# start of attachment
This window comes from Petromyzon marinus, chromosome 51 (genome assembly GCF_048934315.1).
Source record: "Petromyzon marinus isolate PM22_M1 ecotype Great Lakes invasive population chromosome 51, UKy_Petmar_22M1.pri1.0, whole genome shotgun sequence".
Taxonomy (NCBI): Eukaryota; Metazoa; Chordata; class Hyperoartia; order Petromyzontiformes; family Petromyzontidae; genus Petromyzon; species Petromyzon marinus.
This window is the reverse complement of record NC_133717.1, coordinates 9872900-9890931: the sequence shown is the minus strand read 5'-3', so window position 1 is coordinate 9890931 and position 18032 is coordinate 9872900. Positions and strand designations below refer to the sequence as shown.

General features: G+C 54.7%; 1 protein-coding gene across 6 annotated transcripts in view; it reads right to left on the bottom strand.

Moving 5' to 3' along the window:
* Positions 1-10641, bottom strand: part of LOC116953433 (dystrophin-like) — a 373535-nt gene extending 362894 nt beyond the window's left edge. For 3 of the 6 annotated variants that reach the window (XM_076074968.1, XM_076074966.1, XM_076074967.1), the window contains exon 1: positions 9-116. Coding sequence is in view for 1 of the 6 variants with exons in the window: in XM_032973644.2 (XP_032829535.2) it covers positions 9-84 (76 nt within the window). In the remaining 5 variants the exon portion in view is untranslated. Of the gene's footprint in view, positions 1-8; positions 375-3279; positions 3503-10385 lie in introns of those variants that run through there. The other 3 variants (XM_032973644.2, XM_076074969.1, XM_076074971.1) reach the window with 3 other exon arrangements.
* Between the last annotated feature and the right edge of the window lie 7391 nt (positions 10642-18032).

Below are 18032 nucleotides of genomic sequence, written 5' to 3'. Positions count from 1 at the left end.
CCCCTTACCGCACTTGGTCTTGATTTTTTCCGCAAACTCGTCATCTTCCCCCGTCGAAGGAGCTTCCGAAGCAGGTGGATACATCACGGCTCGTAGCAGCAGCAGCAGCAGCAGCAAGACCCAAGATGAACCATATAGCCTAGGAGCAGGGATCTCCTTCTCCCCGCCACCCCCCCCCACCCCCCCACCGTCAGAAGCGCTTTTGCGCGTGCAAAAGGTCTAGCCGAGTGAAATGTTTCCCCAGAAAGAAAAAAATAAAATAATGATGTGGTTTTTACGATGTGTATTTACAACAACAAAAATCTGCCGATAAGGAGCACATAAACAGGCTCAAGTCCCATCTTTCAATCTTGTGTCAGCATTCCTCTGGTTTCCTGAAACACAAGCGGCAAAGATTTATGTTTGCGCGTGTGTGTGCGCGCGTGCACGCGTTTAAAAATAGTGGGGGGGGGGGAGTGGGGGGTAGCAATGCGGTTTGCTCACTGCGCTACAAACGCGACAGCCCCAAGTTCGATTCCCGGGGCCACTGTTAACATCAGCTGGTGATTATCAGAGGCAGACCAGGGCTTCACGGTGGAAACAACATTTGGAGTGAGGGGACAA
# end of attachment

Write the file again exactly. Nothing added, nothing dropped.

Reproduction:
This window comes from Petromyzon marinus, chromosome 51 (genome assembly GCF_048934315.1).
Source record: "Petromyzon marinus isolate PM22_M1 ecotype Great Lakes invasive population chromosome 51, UKy_Petmar_22M1.pri1.0, whole genome shotgun sequence".
Taxonomy (NCBI): Eukaryota; Metazoa; Chordata; class Hyperoartia; order Petromyzontiformes; family Petromyzontidae; genus Petromyzon; species Petromyzon marinus.
This window is the reverse complement of record NC_133717.1, coordinates 9872900-9890931: the sequence shown is the minus strand read 5'-3', so window position 1 is coordinate 9890931 and position 18032 is coordinate 9872900. Positions and strand designations below refer to the sequence as shown.

General features: G+C 54.7%; 1 protein-coding gene across 6 annotated transcripts in view; it reads right to left on the bottom strand.

Moving 5' to 3' along the window:
* Positions 1-10641, bottom strand: part of LOC116953433 (dystrophin-like) — a 373535-nt gene extending 362894 nt beyond the window's left edge. For 3 of the 6 annotated variants that reach the window (XM_076074968.1, XM_076074966.1, XM_076074967.1), the window contains exon 1: positions 9-116. Coding sequence is in view for 1 of the 6 variants with exons in the window: in XM_032973644.2 (XP_032829535.2) it covers positions 9-84 (76 nt within the window). In the remaining 5 variants the exon portion in view is untranslated. Of the gene's footprint in view, positions 1-8; positions 375-3279; positions 3503-10385 lie in introns of those variants that run through there. The other 3 variants (XM_032973644.2, XM_076074969.1, XM_076074971.1) reach the window with 3 other exon arrangements.
* Between the last annotated feature and the right edge of the window lie 7391 nt (positions 10642-18032).

Below are 18032 nucleotides of genomic sequence, written 5' to 3'. Positions count from 1 at the left end.
CCCCTTACCGCACTTGGTCTTGATTTTTTCCGCAAACTCGTCATCTTCCCCCGTCGAAGGAGCTTCCGAAGCAGGTGGATACATCACGGCTCGTAGCAGCAGCAGCAGCAGCAGCAAGACCCAAGATGAACCATATAGCCTAGGAGCAGGGATCTCCTTCTCCCCGCCACCCCCCCCCACCCCCCCACCGTCAGAAGCGCTTTTGCGCGTGCAAAAGGTCTAGCCGAGTGAAATGTTTCCCCAGAAAGAAAAAAATAAAATAATGATGTGGTTTTTACGATGTGTATTTACAACAACAAAAATCTGCCGATAAGGAGCACATAAACAGGCTCAAGTCCCATCTTTCAATCTTGTGTCAGCATTCCTCTGGTTTCCTGAAACACAAGCGGCAAAGATTTATGTTTGCGCGTGTGTGTGCGCGCGTGCACGCGTTTAAAAATAGTGGGGGGGGGGGAGTGGGGGGTAGCAATGCGGTTTGCTCACTGCGCTACAAACGCGACAGCCCCAAGTTCGATTCCCGGGGCCACTGTTAACATCAGCTGGTGATTATCAGAGGCAGACCAGGGCTTCACGGTGGAAACAACATTTGGAGTGAGGGGACAA